While research has shown that the gender pay gap is narrowing for young workers, it is widening among working mothers as they are effectively suffering a pay penalty for taking time off. One of the most significant hurdles that currently prevent women from reaching the top of their career is the lack of available childcare support. Companies should consider helping to pay for child and elder care and ensure they don’t oversell how family friendly they are to job candidates if such options are not already in place as this can lead to frustration and early exits from the company. To relieve working mothers, parental leave for fathers should also be promoted as this will not only allow mothers to invest more time into their careers, but research has shown that fathers want to be and should be more actively involved in childcare duties.

    Companies need to play a vital role in supporting mothers by working together to agree on a fair and balanced workplace that will promote productivity, while also allowing flexibility and the option to work remotely where possible.

    4. Make mentors available to everyone

    The availability of an experienced mentor to help guide you through the different channels you’ll face throughout your career is invaluable, and it should be an opportunity that is open to everyone. Mentors should expect to be questioned on how to ask for pay rises within a company and advice on how to tackle any issues relating to inequality.

    Although it may be tempting to resolve gender inequality within a company by focusing only on women, gender inclusiveness needs to focus on both men and women as initiatives involving only part of the workforce will likely have reduced results. Companies with mentor programs also shouldn’t insist on same-sex matches though as in companies with few senior-level women, they’re already spread too thin to have the time to dedicate to mentoring other staff. The “#metoo” movement has helped to raise voices and awareness about widespread harassment and discrimination, but unfortunately, it has also resulted in some repercussions in the workplace. Some men are now more wary of mentoring women as a survey from LeanIn.org found that 50% of male managers are now uncomfortable about participating in work activities with women; this includes working alone, mentorship, travelling and socialising for work.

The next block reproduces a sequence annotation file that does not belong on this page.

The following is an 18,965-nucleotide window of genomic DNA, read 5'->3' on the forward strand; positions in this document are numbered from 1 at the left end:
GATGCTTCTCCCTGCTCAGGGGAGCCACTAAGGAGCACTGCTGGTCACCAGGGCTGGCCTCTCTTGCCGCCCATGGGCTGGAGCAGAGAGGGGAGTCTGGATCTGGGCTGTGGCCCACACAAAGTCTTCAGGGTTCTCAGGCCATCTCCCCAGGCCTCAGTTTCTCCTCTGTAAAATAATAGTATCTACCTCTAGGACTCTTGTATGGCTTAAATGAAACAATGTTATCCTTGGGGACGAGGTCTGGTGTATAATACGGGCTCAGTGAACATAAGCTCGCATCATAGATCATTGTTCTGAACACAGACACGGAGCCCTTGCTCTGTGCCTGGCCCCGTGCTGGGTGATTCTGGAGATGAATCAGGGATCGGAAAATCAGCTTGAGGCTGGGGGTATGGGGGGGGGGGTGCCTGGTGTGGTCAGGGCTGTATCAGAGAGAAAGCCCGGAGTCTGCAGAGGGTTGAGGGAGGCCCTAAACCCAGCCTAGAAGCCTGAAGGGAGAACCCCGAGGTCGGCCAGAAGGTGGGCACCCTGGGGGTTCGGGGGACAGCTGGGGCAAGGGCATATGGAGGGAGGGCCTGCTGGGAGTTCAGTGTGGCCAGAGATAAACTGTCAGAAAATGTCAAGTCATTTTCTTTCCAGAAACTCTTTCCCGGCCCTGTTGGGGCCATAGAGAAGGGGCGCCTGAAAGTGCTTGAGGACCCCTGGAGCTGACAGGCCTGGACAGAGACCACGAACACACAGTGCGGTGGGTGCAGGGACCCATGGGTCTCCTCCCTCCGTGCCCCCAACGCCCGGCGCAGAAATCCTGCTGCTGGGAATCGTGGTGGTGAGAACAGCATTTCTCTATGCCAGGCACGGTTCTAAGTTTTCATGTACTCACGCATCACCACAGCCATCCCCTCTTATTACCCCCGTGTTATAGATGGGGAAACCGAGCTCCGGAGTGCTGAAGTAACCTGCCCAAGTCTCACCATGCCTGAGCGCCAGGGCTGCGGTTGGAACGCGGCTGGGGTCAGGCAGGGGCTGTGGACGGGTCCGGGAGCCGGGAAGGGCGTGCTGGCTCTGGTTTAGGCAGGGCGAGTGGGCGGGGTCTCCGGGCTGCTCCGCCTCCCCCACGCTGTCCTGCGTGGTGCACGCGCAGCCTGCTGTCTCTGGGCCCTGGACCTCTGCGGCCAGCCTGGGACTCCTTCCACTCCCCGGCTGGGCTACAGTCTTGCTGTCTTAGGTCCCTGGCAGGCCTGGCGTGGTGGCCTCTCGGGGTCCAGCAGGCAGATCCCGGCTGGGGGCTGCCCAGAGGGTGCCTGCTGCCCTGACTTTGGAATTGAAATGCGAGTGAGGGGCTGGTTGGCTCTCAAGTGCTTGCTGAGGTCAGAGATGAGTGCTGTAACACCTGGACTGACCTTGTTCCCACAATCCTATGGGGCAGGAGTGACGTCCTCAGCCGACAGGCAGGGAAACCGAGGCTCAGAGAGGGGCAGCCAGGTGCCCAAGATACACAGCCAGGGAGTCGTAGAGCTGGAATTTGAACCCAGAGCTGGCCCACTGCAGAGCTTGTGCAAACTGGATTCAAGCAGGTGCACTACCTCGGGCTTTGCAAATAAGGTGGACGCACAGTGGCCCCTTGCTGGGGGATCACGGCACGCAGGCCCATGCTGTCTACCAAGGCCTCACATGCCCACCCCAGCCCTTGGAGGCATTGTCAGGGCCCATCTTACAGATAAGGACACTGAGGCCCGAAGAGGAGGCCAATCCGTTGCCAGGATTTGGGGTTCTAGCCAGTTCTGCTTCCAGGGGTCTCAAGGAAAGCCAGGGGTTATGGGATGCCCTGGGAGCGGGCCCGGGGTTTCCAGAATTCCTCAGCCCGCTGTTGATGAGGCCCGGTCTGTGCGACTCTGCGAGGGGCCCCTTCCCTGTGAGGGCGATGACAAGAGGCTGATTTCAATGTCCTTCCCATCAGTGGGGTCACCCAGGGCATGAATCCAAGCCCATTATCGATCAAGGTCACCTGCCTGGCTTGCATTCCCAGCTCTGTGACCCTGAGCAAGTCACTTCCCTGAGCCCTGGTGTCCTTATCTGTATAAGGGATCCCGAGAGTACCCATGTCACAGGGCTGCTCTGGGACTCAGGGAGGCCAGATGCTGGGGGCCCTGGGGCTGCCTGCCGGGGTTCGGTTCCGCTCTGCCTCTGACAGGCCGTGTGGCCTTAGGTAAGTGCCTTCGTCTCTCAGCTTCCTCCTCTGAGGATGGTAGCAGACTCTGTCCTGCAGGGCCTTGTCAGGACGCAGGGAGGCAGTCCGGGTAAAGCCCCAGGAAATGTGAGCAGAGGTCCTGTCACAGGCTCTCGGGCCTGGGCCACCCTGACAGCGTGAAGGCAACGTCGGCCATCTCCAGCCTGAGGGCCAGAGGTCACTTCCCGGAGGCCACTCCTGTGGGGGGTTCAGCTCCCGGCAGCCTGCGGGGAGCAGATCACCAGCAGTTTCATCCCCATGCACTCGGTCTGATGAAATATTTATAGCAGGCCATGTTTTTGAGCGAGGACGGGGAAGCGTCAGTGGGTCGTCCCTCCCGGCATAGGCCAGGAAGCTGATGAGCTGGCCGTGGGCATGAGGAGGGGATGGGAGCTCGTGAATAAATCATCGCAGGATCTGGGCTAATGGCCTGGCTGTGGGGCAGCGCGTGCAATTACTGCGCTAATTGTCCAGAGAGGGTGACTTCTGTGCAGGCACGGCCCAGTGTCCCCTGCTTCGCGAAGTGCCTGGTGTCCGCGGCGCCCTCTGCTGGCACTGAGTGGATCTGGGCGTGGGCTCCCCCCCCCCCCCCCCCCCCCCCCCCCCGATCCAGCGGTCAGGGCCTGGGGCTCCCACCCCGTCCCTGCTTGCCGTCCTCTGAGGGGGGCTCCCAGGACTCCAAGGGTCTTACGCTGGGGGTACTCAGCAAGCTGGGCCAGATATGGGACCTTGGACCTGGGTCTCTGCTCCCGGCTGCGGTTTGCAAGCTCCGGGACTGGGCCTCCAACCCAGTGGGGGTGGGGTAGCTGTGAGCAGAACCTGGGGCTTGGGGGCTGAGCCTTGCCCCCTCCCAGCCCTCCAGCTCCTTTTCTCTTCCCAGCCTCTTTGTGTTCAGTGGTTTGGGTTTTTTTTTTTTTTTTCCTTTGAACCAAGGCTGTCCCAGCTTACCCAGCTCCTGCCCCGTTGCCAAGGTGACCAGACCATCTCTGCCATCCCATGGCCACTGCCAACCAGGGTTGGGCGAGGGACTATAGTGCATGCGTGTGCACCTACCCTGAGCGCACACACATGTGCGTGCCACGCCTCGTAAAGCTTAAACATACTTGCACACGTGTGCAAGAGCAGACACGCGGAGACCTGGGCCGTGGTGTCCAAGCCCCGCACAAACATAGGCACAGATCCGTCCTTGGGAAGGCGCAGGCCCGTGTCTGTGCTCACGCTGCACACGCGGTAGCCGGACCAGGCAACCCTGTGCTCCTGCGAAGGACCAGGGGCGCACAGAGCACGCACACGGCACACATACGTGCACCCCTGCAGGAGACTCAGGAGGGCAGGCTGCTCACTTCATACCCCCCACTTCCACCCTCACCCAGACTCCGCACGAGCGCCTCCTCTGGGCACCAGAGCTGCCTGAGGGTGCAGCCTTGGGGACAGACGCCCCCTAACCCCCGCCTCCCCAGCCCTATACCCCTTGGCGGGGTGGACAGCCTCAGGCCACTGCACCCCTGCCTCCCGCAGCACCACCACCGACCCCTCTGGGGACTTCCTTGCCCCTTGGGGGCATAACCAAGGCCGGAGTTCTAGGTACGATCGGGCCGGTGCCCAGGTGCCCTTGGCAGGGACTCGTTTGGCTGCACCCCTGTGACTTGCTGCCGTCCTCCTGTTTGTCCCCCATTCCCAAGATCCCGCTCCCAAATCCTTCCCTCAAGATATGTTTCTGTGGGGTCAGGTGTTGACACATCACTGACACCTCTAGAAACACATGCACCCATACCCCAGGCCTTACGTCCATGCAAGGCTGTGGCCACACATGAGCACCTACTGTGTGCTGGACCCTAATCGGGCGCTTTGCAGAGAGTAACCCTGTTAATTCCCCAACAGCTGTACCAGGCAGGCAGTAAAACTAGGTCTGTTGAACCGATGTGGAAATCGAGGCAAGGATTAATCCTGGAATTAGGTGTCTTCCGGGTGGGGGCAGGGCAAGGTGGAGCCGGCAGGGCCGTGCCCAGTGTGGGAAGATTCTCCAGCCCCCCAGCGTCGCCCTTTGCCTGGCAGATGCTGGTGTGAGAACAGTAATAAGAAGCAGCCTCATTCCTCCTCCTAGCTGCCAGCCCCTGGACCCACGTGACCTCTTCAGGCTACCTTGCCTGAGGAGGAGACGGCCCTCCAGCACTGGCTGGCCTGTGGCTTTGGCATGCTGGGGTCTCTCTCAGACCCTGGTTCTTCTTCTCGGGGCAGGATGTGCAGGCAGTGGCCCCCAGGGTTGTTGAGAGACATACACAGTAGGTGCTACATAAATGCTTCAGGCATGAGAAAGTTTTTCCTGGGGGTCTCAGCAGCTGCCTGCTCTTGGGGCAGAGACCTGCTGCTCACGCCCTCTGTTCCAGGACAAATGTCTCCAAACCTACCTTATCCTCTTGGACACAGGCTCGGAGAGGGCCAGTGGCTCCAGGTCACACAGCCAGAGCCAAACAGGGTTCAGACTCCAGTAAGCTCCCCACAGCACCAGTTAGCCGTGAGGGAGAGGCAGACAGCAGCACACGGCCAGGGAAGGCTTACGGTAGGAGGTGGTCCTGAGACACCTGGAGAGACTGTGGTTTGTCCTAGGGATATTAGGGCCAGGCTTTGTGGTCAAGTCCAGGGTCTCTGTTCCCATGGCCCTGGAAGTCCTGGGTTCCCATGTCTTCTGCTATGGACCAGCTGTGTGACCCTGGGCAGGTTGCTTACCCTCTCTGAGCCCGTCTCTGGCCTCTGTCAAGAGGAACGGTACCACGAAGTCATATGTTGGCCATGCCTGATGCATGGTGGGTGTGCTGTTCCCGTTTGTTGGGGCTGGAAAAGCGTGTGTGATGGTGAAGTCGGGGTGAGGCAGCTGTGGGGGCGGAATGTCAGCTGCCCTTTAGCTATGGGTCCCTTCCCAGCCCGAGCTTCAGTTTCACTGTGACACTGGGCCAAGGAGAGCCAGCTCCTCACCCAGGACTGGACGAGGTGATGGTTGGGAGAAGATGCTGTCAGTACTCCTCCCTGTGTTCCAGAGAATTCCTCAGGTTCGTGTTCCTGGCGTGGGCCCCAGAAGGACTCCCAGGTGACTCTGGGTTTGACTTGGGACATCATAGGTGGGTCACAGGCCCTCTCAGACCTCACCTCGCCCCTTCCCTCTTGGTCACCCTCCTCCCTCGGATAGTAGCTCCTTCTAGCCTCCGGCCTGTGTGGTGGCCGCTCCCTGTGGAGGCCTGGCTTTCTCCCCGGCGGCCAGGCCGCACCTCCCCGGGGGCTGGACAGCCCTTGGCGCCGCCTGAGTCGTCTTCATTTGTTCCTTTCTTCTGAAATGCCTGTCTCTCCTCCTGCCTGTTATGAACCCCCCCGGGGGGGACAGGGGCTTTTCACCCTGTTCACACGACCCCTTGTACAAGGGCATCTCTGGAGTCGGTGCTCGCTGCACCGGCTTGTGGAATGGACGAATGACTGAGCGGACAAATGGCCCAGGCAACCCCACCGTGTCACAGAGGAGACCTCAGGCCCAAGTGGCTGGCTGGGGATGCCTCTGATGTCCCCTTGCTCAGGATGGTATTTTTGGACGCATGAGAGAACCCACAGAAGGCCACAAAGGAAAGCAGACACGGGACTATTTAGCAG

Sheryl Sandberg, COO of Facebook, warned of a backlash some time ago. This lack of interest in mentoring female colleagues “undoubtedly will decrease the opportunities women have at work… The last thing women need right now is even more isolation. Men vastly outnumber women as managers and senior leaders, so when they avoid, ice out, or exclude women, we pay the price,” wrote Sandberg, who co-founded LeanIn to promote gender equality in the workplace.

    “Doing right by women in the workplace does not mean treating them with just respect. It also means not isolating or ignoring them – and making access equal. Whether that means you take all your direct reports out to dinner or none of them, the key is to give men and women equal opportunities to succeed,” wrote Sandberg, who just launched #MentorHer to encourage men to mentor women in the workplace.

    5. Harassment needs to be identified and immediately stopped

    At some point in their career, one in four women has been subjected to harassment at work. Management has a responsibility to ensure they step in early to both identify and stop harassment, but unfortunately, in many companies, cases of it happening are often ignored. If there are any signs of harassment taking place within your workplace – no matter how big or small – you need to stamp it out immediately and ensure a proper process is implemented to prevent such cases from happening again.

    Such activity being overlooked is a clear indication that more profound gender inequality is happening within the organisation, so you have the responsibility to take ownership of the problem.

    To read more about the workplace factors that create a culture of equality within a company, you can download the “Getting to Equal 2018” report from Accenture.